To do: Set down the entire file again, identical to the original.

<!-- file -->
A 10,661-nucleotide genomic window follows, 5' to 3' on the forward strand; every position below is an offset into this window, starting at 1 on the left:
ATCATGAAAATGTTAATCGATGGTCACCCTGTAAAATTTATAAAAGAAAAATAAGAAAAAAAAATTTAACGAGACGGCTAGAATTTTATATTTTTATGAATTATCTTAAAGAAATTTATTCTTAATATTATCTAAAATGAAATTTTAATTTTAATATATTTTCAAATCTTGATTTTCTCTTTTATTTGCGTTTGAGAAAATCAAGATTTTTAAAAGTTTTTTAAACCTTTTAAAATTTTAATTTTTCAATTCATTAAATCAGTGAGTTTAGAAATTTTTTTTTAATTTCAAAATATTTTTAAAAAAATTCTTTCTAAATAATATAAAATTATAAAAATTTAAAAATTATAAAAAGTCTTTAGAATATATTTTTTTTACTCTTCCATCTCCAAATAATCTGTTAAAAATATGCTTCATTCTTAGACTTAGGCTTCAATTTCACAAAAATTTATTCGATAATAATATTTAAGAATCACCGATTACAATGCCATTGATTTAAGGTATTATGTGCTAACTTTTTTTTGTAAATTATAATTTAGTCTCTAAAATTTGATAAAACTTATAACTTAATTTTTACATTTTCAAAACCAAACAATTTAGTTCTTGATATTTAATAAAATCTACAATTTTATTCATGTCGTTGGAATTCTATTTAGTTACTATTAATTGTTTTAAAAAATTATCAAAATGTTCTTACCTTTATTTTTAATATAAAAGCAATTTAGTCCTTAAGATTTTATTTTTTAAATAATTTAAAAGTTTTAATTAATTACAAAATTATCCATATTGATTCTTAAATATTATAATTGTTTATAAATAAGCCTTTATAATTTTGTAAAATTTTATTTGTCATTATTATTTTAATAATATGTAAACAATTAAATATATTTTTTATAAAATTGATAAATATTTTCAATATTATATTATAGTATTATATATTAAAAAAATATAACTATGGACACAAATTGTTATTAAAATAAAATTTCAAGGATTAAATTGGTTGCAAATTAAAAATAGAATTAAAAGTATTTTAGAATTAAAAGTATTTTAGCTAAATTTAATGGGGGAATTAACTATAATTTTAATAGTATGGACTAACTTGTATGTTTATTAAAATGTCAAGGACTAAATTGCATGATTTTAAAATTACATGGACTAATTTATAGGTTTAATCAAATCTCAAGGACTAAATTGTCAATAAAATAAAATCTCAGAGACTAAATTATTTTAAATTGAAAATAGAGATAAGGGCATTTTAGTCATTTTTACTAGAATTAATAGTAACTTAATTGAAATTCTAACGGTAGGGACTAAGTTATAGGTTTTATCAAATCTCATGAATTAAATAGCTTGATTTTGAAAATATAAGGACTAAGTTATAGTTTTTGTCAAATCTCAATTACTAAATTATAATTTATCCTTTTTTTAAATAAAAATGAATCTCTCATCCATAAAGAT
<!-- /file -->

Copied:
A 10,661-nucleotide genomic window follows, 5' to 3' on the forward strand; every position below is an offset into this window, starting at 1 on the left:
ATCATGAAAATGTTAATCGATGGTCACCCTGTAAAATTTATAAAAGAAAAATAAGAAAAAAAAATTTAACGAGACGGCTAGAATTTTATATTTTTATGAATTATCTTAAAGAAATTTATTCTTAATATTATCTAAAATGAAATTTTAATTTTAATATATTTTCAAATCTTGATTTTCTCTTTTATTTGCGTTTGAGAAAATCAAGATTTTTAAAAGTTTTTTAAACCTTTTAAAATTTTAATTTTTCAATTCATTAAATCAGTGAGTTTAGAAATTTTTTTTTAATTTCAAAATATTTTTAAAAAAATTCTTTCTAAATAATATAAAATTATAAAAATTTAAAAATTATAAAAAGTCTTTAGAATATATTTTTTTTACTCTTCCATCTCCAAATAATCTGTTAAAAATATGCTTCATTCTTAGACTTAGGCTTCAATTTCACAAAAATTTATTCGATAATAATATTTAAGAATCACCGATTACAATGCCATTGATTTAAGGTATTATGTGCTAACTTTTTTTTGTAAATTATAATTTAGTCTCTAAAATTTGATAAAACTTATAACTTAATTTTTACATTTTCAAAACCAAACAATTTAGTTCTTGATATTTAATAAAATCTACAATTTTATTCATGTCGTTGGAATTCTATTTAGTTACTATTAATTGTTTTAAAAAATTATCAAAATGTTCTTACCTTTATTTTTAATATAAAAGCAATTTAGTCCTTAAGATTTTATTTTTTAAATAATTTAAAAGTTTTAATTAATTACAAAATTATCCATATTGATTCTTAAATATTATAATTGTTTATAAATAAGCCTTTATAATTTTGTAAAATTTTATTTGTCATTATTATTTTAATAATATGTAAACAATTAAATATATTTTTTATAAAATTGATAAATATTTTCAATATTATATTATAGTATTATATATTAAAAAAATATAACTATGGACACAAATTGTTATTAAAATAAAATTTCAAGGATTAAATTGGTTGCAAATTAAAAATAGAATTAAAAGTATTTTAGAATTAAAAGTATTTTAGCTAAATTTAATGGGGGAATTAACTATAATTTTAATAGTATGGACTAACTTGTATGTTTATTAAAATGTCAAGGACTAAATTGCATGATTTTAAAATTACATGGACTAATTTATAGGTTTAATCAAATCTCAAGGACTAAATTGTCAATAAAATAAAATCTCAGAGACTAAATTATTTTAAATTGAAAATAGAGATAAGGGCATTTTAGTCATTTTTACTAGAATTAATAGTAACTTAATTGAAATTCTAACGGTAGGGACTAAGTTATAGGTTTTATCAAATCTCATGAATTAAATAGCTTGATTTTGAAAATATAAGGACTAAGTTATAGTTTTTGTCAAATCTCAATTACTAAATTATAATTTATCCTTTTTTTAAATAAAAATGAATCTCTCATCCATAAAGAT